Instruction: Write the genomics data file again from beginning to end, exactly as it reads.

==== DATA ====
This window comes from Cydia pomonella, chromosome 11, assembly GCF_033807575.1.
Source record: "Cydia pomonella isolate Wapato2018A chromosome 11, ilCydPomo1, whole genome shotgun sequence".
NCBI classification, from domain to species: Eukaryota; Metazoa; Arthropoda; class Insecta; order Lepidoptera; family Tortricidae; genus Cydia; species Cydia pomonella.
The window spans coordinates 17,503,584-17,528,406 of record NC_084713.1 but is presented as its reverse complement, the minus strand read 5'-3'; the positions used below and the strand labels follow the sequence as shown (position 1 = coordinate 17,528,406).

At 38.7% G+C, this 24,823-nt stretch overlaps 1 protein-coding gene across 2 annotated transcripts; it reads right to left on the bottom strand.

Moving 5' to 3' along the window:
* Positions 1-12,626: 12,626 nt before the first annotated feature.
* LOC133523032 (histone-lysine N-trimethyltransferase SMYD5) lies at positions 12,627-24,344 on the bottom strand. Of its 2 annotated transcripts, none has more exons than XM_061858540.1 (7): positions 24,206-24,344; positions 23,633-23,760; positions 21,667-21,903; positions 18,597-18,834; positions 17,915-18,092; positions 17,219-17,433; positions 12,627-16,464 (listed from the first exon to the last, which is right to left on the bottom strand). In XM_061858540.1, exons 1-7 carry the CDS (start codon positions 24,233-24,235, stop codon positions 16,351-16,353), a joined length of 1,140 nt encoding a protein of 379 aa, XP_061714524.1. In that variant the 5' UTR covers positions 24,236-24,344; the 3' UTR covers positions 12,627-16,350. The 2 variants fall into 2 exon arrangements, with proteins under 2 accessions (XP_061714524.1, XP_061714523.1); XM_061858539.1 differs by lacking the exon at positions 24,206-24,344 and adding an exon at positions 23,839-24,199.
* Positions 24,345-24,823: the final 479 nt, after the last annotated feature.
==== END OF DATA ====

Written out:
This window comes from Cydia pomonella, chromosome 11, assembly GCF_033807575.1.
Source record: "Cydia pomonella isolate Wapato2018A chromosome 11, ilCydPomo1, whole genome shotgun sequence".
NCBI classification, from domain to species: Eukaryota; Metazoa; Arthropoda; class Insecta; order Lepidoptera; family Tortricidae; genus Cydia; species Cydia pomonella.
The window spans coordinates 17,503,584-17,528,406 of record NC_084713.1 but is presented as its reverse complement, the minus strand read 5'-3'; the positions used below and the strand labels follow the sequence as shown (position 1 = coordinate 17,528,406).

At 38.7% G+C, this 24,823-nt stretch overlaps 1 protein-coding gene across 2 annotated transcripts; it reads right to left on the bottom strand.

Moving 5' to 3' along the window:
* Positions 1-12,626: 12,626 nt before the first annotated feature.
* LOC133523032 (histone-lysine N-trimethyltransferase SMYD5) lies at positions 12,627-24,344 on the bottom strand. Of its 2 annotated transcripts, none has more exons than XM_061858540.1 (7): positions 24,206-24,344; positions 23,633-23,760; positions 21,667-21,903; positions 18,597-18,834; positions 17,915-18,092; positions 17,219-17,433; positions 12,627-16,464 (listed from the first exon to the last, which is right to left on the bottom strand). In XM_061858540.1, exons 1-7 carry the CDS (start codon positions 24,233-24,235, stop codon positions 16,351-16,353), a joined length of 1,140 nt encoding a protein of 379 aa, XP_061714524.1. In that variant the 5' UTR covers positions 24,236-24,344; the 3' UTR covers positions 12,627-16,350. The 2 variants fall into 2 exon arrangements, with proteins under 2 accessions (XP_061714524.1, XP_061714523.1); XM_061858539.1 differs by lacking the exon at positions 24,206-24,344 and adding an exon at positions 23,839-24,199.
* Positions 24,345-24,823: the final 479 nt, after the last annotated feature.